rose

A Son Is a Son Until He Takes a Wife…

rose

A word of advice for mothers of sons: before curling up with Joanna Trollope’s latest novel, pour yourself a stiff drink or a brisk cup of tea. You’re gonna need it.

Trollope, the best selling British author, writes books about families, what tears them apart and brings them back together again, usually in altered form. In Daughters-in-Law she deals with the often tempestuous relationship that exists when a son marries and brings into the family circle his wife, the other woman. Mothers of sons want their boys to settle down and raise a family, yet…be careful what you wish for…two women vying for the love and attention of one man, who often finds himself having to choose sides. It’s rarely a win-win situation.

If you are married, you probably have had to deal with a mother-in-law. If you’re not yet married, well, you have that in your future. If you have watched your son walk down the aisle, then you have had to adjust to the other woman in his life. If you are watching your young son play in the sand, wondering what woman will steal his heart, you have much to look forward to. In other words—this book is for you!

Rachel Brinkley and her husband, Anthony, already have two daughters-in-law, Petra, a flower child married to Ralph, the middle son and a bit of a child himself, and Sigrid, a Swede, married to the solid, eldest son, Edward. Now Luke, the youngest, is setting up house with headstrong Charlotte, herself the youngest of three daughters, and not about to cede any control to her new mother-in-law. Arm your stations!

Rachel’s home in Surrey, particularly her kitchen, has always been a gathering place for the extended family and she sees no reason why anything should change. Charlotte, however, has other ideas, inviting the entire Brinkley family to their newlywed flat in London for Sunday dinner. Anthony convinces Rachel to go, but the afternoon will bring the festering family hostilities to the surface.

The Brinkley men are all very different and, as a result, have attracted very different women. Petra starts out as the favorite daughter-in-law. Anthony, a well-known illustrator of birds, first meets Petra when she enrolls in one of his drawing classes. Taken with her talents and her low-key personality, he invites her home to meet Rachel. Worried that the odd-duck Ralph will never meet a girl, Rachel suddenly finds herself presented with the perfect solution. Petra is conveniently in the Brinkley home when Ralph visits. Wedding bells soon follow.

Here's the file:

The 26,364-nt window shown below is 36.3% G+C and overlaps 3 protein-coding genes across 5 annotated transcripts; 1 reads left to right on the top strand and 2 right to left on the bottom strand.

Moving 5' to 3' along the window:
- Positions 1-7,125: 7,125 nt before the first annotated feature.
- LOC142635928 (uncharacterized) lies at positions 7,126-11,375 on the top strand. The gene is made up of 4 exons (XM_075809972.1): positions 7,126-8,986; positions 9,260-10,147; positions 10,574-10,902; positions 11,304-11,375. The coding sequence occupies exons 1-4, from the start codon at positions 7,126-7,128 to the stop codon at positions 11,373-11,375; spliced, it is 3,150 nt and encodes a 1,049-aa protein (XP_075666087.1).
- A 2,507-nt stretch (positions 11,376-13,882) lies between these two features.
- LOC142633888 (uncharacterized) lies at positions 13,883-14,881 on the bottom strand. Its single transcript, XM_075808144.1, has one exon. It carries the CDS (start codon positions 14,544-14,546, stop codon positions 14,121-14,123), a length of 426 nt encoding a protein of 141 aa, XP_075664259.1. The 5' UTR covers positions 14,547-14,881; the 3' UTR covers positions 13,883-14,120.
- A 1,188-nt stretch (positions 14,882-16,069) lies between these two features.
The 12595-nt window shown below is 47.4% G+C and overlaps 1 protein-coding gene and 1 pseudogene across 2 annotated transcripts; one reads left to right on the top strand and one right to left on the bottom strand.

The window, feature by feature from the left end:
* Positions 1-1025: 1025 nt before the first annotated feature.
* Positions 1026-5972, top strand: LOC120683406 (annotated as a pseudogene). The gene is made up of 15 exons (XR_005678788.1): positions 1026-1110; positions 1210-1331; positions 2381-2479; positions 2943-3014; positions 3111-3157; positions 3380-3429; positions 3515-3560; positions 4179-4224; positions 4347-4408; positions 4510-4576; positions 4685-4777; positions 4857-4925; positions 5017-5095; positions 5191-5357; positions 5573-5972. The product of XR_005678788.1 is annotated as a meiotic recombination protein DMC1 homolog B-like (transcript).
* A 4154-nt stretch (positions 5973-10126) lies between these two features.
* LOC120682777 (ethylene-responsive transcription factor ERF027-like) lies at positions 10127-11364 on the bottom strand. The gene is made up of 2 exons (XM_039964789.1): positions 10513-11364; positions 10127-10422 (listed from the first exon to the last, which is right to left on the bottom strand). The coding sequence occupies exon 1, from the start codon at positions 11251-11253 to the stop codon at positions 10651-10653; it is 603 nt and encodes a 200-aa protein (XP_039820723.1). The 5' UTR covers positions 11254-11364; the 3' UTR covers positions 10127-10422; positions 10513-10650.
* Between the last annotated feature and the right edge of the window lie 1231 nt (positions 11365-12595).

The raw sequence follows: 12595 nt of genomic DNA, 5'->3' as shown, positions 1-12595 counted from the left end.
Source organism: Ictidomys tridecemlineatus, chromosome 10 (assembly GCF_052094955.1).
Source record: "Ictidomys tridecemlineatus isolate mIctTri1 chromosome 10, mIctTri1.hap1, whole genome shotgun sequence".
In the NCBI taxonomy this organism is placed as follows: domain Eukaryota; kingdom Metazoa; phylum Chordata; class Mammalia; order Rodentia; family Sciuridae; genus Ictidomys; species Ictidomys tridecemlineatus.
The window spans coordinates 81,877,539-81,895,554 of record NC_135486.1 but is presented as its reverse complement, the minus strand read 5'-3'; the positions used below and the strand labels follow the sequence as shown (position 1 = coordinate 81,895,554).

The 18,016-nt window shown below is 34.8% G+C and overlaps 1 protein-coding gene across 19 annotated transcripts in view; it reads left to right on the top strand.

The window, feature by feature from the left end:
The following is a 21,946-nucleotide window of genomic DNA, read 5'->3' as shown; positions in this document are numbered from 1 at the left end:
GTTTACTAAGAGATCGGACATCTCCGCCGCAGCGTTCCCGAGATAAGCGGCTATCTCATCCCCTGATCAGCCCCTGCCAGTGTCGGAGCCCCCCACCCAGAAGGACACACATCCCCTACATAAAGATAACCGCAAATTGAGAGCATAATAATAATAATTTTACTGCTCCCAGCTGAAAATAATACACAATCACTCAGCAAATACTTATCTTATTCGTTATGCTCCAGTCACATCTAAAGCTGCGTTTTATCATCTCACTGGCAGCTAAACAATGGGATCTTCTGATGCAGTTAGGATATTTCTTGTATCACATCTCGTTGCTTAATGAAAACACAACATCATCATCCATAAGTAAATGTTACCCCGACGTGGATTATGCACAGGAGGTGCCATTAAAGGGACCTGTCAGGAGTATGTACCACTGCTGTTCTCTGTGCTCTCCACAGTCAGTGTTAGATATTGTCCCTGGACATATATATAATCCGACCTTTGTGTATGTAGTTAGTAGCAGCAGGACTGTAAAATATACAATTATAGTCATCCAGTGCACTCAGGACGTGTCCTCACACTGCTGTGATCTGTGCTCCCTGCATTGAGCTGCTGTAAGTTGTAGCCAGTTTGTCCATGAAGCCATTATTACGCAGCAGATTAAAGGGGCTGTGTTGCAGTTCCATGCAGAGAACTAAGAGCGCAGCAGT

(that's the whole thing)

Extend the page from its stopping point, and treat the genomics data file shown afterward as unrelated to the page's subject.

Petra and Ralph have two sons, Kit and Barney, who are often cared for, with great attention and love, by their grandparents. Petra, an orphan, has no frame of reference for the control, in the guise of “help,” being lavished upon her by Ralph’s parents. “Where,” Petra asks her sons during Charlotte’s and Luke’s wedding, “would we be without your granny and gramps?” A fulltime wife and mother, Petra seems happy to take care of Ralph and her boys. But when Ralph’s business fails and he is forced to take a job in London, working with his brother Edward, no less, Petra rebels. She loves living near the sea and refuses to move into the city, becoming particularly upset when Rachel, in perfect form, begins to email Ralph listings of homes.

Sigrid left behind her family in Sweden to settle with Edward in London. She has had her run-ins with Rachel, notably hiding from her mother-in-law a bout of post partum depression after giving birth to her daughter, Mariella. Rachel still harbors resentment that she wasn’t permitted to see her granddaughter during those early days because Sigrid took the baby to Sweden. Rather than appear weak, however, Sigrid swears Edward to secrecy about what really happened. Edward, of course, isn’t happy about lying to his parents, but honors his wife’s wishes.

The three sons may have their own wives and families, but crises in the Brinkley household keep pulling them back together. To escape, Sigrid takes Mariella and retreats to Sweden, entertaining the thought of moving back. What she receives instead is a big wake-up call. Sigrid’s mother, a doctor, makes it clear that times have changed. “If you come back to Sweden now, I just couldn’t dump all my patients and become a fulltime mother and grandmother,” she tells Sigrid. “I couldn’t. I wouldn’t want to. It’s too late for that now and you should realize it.”

In the end, Sigrid absorbs the wise words from her own mother and turns out to be the healing factor in the Brinkley family. “Rachel brought up good men for us,” she tells Charlotte. “She did that, you know.”

Rachel, too, understands that she cannot turn back the clock. She may not have all her children and their families in her home all the time, but she will forever have them in her heart. And that’s good enough.

Buy on Amazon Joanna Trollope’s Daughters-in-Law.

Add Comment Register



Leave a Reply